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27 Sep 2023

The deep need for sleep


Nothing beats a good sleep. Just ask your friendly neighbourhood bear, who spends a significant part of the year in slumber mode. With humans the need for sleep definitely deepens. Particularly for health and wellbeing. 

Sleep is an altered state of consciousness where we have limited interactions with our surroundings. It is when we are relatively quiet and still (depending on the stage of sleep such as (REM – rapid eye movement). In contrast to this seemingly peaceful state, the brain is very active during sleep, carrying out many important functions (researchers often describe this as the brain doing its cleaning and filing while we sleep).

Sleep is essential to every process in the body, affecting our physical and mental functioning the next and following days, our ability to fight disease and develop immunity, our metabolism and chronic disease risk; these are just some of our bodily processes dependent on enough quality sleep.

Sleep is truly interdisciplinary because it has a bearing on virtually every aspect of our being.
Most healthy adults need at least 7 hours of quality sleep each night. In addition to age, other factors can affect how many hours of sleep you need. For example:

  • Sleep quality. The quality of your sleep is just as important as the quantity. If your sleep is frequently interrupted, you may not be getting quality sleep (e.g. being woken by the altered awake and sleep cycles of a spouse / partner / house mate with dementia).
  • Previous sleep deprivation. If you're sleep deprived, the amount of sleep you need increases. The worry of not getting enough sleep can cause even more difficulty getting to sleep and staying asleep.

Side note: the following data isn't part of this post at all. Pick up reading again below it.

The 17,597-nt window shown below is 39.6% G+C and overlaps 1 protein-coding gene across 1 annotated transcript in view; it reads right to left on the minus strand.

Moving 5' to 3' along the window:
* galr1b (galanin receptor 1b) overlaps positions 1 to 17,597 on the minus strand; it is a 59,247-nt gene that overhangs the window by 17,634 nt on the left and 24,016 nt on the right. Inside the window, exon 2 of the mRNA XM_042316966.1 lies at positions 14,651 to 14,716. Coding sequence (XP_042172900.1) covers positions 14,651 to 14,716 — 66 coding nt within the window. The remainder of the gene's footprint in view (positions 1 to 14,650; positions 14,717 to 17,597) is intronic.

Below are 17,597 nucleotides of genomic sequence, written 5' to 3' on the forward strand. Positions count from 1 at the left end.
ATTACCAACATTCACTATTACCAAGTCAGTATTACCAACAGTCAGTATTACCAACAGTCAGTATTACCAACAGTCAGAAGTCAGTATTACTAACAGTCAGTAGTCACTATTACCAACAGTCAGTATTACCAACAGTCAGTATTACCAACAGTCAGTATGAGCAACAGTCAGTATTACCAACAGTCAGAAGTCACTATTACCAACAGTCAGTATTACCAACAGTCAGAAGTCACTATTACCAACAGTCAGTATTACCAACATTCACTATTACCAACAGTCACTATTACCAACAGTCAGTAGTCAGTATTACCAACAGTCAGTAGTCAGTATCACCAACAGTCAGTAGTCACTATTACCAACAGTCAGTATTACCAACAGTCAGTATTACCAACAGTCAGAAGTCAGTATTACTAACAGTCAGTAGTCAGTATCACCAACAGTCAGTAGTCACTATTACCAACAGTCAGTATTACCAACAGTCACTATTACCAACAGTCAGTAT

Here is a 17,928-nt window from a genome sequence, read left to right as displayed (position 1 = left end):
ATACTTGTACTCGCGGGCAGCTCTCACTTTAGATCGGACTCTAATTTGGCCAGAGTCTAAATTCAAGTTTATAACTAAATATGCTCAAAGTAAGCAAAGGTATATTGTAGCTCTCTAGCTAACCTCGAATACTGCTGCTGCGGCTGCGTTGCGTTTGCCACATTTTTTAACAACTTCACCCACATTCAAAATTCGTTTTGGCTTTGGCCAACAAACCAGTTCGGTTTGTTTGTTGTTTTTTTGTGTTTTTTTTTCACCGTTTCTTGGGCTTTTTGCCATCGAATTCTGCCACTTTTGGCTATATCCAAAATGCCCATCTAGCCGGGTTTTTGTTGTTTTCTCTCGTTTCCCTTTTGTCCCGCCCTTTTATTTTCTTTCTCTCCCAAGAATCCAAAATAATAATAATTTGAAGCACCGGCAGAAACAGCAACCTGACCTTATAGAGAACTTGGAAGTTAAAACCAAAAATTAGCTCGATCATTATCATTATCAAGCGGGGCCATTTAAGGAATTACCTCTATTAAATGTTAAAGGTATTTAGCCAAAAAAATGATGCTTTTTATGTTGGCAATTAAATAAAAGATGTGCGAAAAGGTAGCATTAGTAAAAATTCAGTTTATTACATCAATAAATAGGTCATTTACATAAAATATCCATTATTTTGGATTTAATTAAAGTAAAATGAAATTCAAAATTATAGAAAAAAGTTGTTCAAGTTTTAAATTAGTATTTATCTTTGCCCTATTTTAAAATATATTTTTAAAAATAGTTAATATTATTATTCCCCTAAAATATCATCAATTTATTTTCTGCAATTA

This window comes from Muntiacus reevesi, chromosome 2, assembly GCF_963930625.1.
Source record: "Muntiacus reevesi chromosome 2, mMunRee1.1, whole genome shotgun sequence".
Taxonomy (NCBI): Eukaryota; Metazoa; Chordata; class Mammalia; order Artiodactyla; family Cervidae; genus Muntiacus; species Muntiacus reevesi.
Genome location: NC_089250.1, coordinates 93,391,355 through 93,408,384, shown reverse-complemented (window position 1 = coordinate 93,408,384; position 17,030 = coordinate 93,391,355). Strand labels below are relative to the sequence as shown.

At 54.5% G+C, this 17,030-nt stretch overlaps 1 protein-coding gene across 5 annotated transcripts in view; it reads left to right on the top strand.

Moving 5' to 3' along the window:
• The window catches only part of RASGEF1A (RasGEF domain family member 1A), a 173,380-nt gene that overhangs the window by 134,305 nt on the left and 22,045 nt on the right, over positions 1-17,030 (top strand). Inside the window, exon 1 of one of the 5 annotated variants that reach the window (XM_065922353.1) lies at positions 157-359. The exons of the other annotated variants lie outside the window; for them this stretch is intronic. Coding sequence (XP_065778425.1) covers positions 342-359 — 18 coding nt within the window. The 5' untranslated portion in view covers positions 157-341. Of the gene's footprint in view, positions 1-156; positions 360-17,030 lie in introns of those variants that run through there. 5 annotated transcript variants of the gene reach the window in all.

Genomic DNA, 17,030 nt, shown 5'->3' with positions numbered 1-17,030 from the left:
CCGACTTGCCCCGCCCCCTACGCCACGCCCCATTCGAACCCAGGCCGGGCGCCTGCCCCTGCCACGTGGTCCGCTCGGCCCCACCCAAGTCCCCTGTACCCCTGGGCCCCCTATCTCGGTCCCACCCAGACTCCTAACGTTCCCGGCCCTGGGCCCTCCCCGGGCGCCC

• Health conditions. Some health conditions change hormone levels or other bodily functions, and/or cause physical discomfort; any of these can result in poor sleep quality.
  • Ageing. Older adults need about the same amount of sleep as younger adults. As you get older, however, sleeping patterns frequently change. Older adults tend to sleep more lightly, take longer to start sleeping, and sleep for shorter time spans than do younger adults. Sleeping lighter means older adults become more aware that they wake up multiple times during the night; they may worry about this (research shows adults of all ages wake multiple times per night, but generally younger and mid-life adults are not aware of it).

Health Benefits from quality sleep

  • Get sick less often.
  • Stay at a healthy weight.
  • Lower the risk for serious health problems, like diabetes and heart disease.
  • Reduce stress and improve mood.
  • Think more clearly and do better in personal and even professional pursuits.
  • Get along better with people—especially your family and whānau.


Sleeping in New Zealand

Results from a major health survey reveal that most New Zealanders reported having optimal sleep duration (7 to <9 hours, 58%), but more than a third reported having short sleep duration (<7 hours, 37%), and 4.5% reported long sleep duration ≥ 9 hours (Sleep duration and psychological well-being among New Zealanders, CH Lee, 2019).

Compared to optimal sleep, short sleepers consistently showed negative relationships with various measures of positive psychological well-being (e.g., self-esteem or life satisfaction) independent of a broad range of demographic, health, and personality factors. Research shows neuroticism consistently foreshadows poor sleep quality, delayed, and interrupted sleep, and does so over and above demographic factors (Cellini et al., 2017; Duggan et al., 2014; Stephen et al., 2018). Whereas, long sleep was only associated with an increased likelihood of depression.

People who do not sleep enough, or have many wide awake periods during the night, may have a higher risk of obesity, diabetes, high blood pressure, coronary heart disease, and stroke. Māori and Pacific peoples showed particularly high rates of being short sleepers, the correlation of such with their population rates of obesity, diabetes etc are part of studies; as the interrelationships are complex.

People with concerns about the quality of their sleep and/or the effects of the quantity of their sleep are advised to discuss this with their health care provider; many solutions are available and several of those do not involve taking sleeping pills.

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Published: September 2023

To be reviewed: September 2026